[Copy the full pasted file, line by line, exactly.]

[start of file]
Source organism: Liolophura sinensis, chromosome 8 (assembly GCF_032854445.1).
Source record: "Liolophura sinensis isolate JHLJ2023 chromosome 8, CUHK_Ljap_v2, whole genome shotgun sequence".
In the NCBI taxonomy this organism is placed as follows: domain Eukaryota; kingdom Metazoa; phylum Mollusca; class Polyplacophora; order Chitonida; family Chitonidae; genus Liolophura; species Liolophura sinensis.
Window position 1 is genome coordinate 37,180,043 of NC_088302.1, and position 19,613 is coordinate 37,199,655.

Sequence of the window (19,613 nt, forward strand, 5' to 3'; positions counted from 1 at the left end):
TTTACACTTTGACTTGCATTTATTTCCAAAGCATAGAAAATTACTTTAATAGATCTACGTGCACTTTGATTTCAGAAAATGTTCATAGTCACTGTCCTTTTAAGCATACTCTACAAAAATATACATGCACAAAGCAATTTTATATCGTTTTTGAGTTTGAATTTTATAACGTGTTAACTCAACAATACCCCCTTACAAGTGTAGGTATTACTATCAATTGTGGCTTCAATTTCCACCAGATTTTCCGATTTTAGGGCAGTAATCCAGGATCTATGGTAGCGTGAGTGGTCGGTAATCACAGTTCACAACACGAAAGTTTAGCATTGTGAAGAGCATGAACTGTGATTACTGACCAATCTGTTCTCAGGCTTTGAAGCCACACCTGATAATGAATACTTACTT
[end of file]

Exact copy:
Source organism: Liolophura sinensis, chromosome 8 (assembly GCF_032854445.1).
Source record: "Liolophura sinensis isolate JHLJ2023 chromosome 8, CUHK_Ljap_v2, whole genome shotgun sequence".
In the NCBI taxonomy this organism is placed as follows: domain Eukaryota; kingdom Metazoa; phylum Mollusca; class Polyplacophora; order Chitonida; family Chitonidae; genus Liolophura; species Liolophura sinensis.
Window position 1 is genome coordinate 37,180,043 of NC_088302.1, and position 19,613 is coordinate 37,199,655.

Sequence of the window (19,613 nt, forward strand, 5' to 3'; positions counted from 1 at the left end):
TTTACACTTTGACTTGCATTTATTTCCAAAGCATAGAAAATTACTTTAATAGATCTACGTGCACTTTGATTTCAGAAAATGTTCATAGTCACTGTCCTTTTAAGCATACTCTACAAAAATATACATGCACAAAGCAATTTTATATCGTTTTTGAGTTTGAATTTTATAACGTGTTAACTCAACAATACCCCCTTACAAGTGTAGGTATTACTATCAATTGTGGCTTCAATTTCCACCAGATTTTCCGATTTTAGGGCAGTAATCCAGGATCTATGGTAGCGTGAGTGGTCGGTAATCACAGTTCACAACACGAAAGTTTAGCATTGTGAAGAGCATGAACTGTGATTACTGACCAATCTGTTCTCAGGCTTTGAAGCCACACCTGATAATGAATACTTACTT